Additionally, if I could not get vaccinated against something for some specific medical reason, I'd want to be on a list to be notified in case of an outbreak, so that I could lock myself away until it passed.

  • by 93 Escort Wagon (326346) on Thursday May 29, 2014 @09:19AM (#47119019)

    Go for a little walk, breathe some fresh air.

  • by nine-times (778537) <nine.times@gmail.com> on Thursday May 29, 2014 @09:20AM (#47119033) Homepage

    How did this get on the front page? Comparing vaccination registrations with mutant registration? A remotely educated person would have at least tried to compare it to the real-life events that inspired the idea of "mutant registration", which were the treatment of Jews in Europe and of the Japanese in the US during WW2.

    And this:

    It's based on fear and misinformation. People fear that unvaccinated people will doom us all. Sound familiar? The difference is this is real. (Oh, and they probably won't use sentinels to track down the dangerous unvaccinated folks.)

    Is this a joke? Is the suggestion that they won't use sentinels sarcastic?

    And it's not "fear based on misinformation", it's fear based in real risk. When large numbers of people refuse to get vaccinated from serious infectious diseases, they're putting everyone else in the population at greater risk of infection.

    • by LWATCDR (28044) on Thursday May 29, 2014 @09:33AM (#47119147) Homepage Journal

      " which were the treatment of Jews in Europe and of the Japanese in the US during WW2"
      Talk about two vastly different levels.

      The treatment of Americans of Japanese descent in the US was shameful.
      The the treatment of the Jews by Nazi Germany was a Holocaust.

      The sad thing is that treatment of Americans of Japanese descent has become so politicised that much of the history about it has been rewritten and many of the triggers are not taught because of fear that people will be accused of trying to justify it.

      • I wasn't saying those two things were equivalent. I'm saying that both helped to inspire the whole "mutant registration" thing in the X-Men. I'm surprised to encounter controversy.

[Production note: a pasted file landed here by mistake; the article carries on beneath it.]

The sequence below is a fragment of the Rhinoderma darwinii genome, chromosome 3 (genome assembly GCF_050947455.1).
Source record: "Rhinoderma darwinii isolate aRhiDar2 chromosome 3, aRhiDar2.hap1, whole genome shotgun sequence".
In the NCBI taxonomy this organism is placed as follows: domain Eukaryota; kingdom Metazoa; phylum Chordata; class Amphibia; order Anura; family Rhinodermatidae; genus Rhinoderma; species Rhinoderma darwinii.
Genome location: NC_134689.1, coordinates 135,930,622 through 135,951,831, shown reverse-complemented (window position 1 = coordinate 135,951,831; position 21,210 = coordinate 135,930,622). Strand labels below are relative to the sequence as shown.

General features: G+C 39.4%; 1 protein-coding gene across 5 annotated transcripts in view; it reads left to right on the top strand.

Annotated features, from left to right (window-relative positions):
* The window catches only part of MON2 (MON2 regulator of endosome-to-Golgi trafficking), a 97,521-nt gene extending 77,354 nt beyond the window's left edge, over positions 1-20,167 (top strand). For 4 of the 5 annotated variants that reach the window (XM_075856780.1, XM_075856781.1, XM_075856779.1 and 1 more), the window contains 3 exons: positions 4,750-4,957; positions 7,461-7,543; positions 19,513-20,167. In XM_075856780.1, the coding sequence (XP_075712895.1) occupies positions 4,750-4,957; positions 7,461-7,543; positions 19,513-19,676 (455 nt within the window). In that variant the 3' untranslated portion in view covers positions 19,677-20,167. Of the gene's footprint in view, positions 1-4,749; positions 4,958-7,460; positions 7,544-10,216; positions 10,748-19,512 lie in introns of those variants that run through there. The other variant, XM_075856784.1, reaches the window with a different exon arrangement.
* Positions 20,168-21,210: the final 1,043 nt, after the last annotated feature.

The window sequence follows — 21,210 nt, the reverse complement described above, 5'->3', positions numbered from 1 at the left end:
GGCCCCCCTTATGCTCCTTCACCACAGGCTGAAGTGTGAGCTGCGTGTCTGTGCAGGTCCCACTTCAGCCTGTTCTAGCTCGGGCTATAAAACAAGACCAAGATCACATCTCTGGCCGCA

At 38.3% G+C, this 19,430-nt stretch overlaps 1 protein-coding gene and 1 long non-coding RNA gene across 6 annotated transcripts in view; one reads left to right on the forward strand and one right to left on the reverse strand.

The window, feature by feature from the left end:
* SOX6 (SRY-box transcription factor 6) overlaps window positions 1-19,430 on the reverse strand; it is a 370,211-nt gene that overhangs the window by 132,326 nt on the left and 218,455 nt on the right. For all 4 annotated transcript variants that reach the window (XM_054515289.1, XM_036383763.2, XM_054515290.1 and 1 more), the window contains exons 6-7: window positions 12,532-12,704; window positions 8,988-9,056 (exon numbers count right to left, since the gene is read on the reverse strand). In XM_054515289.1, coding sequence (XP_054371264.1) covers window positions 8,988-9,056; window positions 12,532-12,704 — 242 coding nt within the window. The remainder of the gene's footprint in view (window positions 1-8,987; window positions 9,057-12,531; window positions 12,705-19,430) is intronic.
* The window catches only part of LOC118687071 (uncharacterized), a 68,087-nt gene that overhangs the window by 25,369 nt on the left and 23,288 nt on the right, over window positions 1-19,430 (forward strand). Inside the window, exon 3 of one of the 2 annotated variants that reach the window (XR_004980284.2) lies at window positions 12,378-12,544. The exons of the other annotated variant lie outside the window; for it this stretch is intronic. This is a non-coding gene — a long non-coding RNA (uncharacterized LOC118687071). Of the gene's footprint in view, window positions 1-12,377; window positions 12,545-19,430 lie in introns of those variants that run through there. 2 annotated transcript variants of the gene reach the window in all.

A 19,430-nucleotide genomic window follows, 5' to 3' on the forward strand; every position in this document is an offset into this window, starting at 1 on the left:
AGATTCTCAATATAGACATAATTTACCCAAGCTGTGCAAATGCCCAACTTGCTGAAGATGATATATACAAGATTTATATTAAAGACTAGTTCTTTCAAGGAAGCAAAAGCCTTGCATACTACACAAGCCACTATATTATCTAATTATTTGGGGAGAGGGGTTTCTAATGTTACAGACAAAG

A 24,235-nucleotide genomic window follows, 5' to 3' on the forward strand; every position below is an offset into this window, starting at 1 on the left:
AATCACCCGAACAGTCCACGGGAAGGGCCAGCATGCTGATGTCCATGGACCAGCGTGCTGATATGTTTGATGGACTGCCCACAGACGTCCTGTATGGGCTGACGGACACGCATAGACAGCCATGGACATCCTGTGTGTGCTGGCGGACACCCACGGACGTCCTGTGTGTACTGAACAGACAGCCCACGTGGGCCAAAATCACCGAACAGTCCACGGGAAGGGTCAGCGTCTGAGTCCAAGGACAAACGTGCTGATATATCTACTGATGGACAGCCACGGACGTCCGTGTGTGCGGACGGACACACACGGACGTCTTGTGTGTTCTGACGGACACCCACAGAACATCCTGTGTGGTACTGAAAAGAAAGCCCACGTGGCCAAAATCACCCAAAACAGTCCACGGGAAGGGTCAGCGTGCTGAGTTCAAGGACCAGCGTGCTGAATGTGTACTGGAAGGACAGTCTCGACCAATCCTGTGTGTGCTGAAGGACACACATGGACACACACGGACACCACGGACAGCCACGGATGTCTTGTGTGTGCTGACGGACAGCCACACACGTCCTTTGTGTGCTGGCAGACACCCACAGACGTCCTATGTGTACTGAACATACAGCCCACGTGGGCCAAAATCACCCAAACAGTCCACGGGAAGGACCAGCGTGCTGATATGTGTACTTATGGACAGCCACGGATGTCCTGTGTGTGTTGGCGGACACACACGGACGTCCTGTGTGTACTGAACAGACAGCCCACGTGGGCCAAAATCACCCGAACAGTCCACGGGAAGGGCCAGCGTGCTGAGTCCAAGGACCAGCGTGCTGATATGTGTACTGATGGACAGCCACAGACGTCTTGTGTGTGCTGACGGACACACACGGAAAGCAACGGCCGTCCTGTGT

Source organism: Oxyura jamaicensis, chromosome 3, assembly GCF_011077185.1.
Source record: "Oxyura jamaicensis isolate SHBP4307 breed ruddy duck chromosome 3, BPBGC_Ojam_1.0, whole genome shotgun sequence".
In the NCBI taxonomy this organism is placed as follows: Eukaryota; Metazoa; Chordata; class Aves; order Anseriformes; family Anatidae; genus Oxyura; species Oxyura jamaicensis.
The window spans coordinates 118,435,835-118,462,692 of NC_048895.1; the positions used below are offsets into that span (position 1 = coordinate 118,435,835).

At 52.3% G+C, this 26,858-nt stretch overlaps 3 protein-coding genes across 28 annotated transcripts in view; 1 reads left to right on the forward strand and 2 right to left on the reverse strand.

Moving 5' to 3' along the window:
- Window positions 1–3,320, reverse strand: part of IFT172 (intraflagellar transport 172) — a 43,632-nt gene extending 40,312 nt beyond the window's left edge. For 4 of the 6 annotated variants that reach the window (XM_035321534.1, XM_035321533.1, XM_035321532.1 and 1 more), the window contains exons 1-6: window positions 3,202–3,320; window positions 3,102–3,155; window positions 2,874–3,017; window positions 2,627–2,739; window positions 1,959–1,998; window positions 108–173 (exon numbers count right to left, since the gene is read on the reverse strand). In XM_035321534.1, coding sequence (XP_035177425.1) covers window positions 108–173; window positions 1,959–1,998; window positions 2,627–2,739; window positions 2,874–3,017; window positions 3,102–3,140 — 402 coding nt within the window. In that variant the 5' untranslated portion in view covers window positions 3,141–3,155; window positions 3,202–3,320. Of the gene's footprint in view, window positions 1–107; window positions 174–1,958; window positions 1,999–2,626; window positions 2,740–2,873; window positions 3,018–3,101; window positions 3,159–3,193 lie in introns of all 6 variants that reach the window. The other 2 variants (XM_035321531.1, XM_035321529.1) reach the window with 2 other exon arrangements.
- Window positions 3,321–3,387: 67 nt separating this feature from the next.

• This is a sensible public health policy and a perfectly appropriate response to recent outbreaks, for example of measles in Calgary. But let's not let that get in the way of invoking poorly contrived analogies and imply that the government will harvest unvaccinated people for their superpowers. I wonder what Michele Bachmann's superpower is?
  • Registry checklist: (Score:5, Interesting)

    by jpvlsmv (583001) on Thursday May 29, 2014 @09:29AM (#47119113) Homepage Journal

    I'm trying to keep track of what kind of registries are acceptable for each (US) political party

    No Fly Registry: It's Our Patriotic Duty (D&R)
    Gun Owner Registry: Acceptable for (D), Unacceptable for (R)
    Legal-to-work-in-US Registry: Acceptable for (R), Unacceptable for (D)
    National ID card: Acceptable for (D), Unacceptable for (R)
    Vaccination Registry: Acceptable for (D), Unacceptable for (R)
    Superhero Registry: It's Our Patriotic Duty
    Mutant Registry: Ditto
    Windows Registry: Can't run Windows without it, and what else would you run?

  • I'd suppose the key difference between these stories, is one is a voluntary choice, one is something you are born as, and yeah I think a better analogy for fear mongering would be countries that make people register religions etc...
  • If we're really serious about this, governments and health agencies need to offer a variety of vaccines for a given disease, with different adjuvants, egg-free versions, etc, to accomodate those who have a nasty reaction to the most popular formulations. Then, offer people the choice between vaccine and quarantine.

    Then again, this world is getting awfully overpopulated, and maybe we're due for another major culling, cold-hearted and horrible as that may sound...

  • If I knew that specific neighborhoods were mostly populated with people who were unvaccinated, I could avoid going there. They could still have their privacy and I could have my health. While they may feel that they are better off facing the diseases that they refuse vaccination against, some of us have more to lose by contracting some of those illnesses.
  • The nazi's made the Jewish do registration and later the rounded them up and took them to camps.

  • by inhuman_4 (1294516) on Thursday May 29, 2014 @10:05AM (#47119537)
    As a Canadian I'm shocked that the government doesn't already do this. I alway just assumed that when I went to the hospital the medical staff could look up what shots I've had, what I'm allergic to, and any major surgeries I've undergone.

    As a side note. I think this a good idea. I sure as shit don't want someone who isn't vacinated wandering around a hospital war full of people who's immune system is compromised.
  • by ildon (413912) on Thursday May 29, 2014 @10:11AM (#47119595)

    This is the most insane, paranoid thing I've ever seen posted on Slashdot. And that's saying a lot.

  • I cannot remember when I had my last tetanus shot, and my doctor's records don't show it. I, for one, would welcome a national registry that could keep better records than me and my doctor.

...there can be no public or private virtue unless the foundation of action is the practice of truth. - George Jacob Holyoake

Working...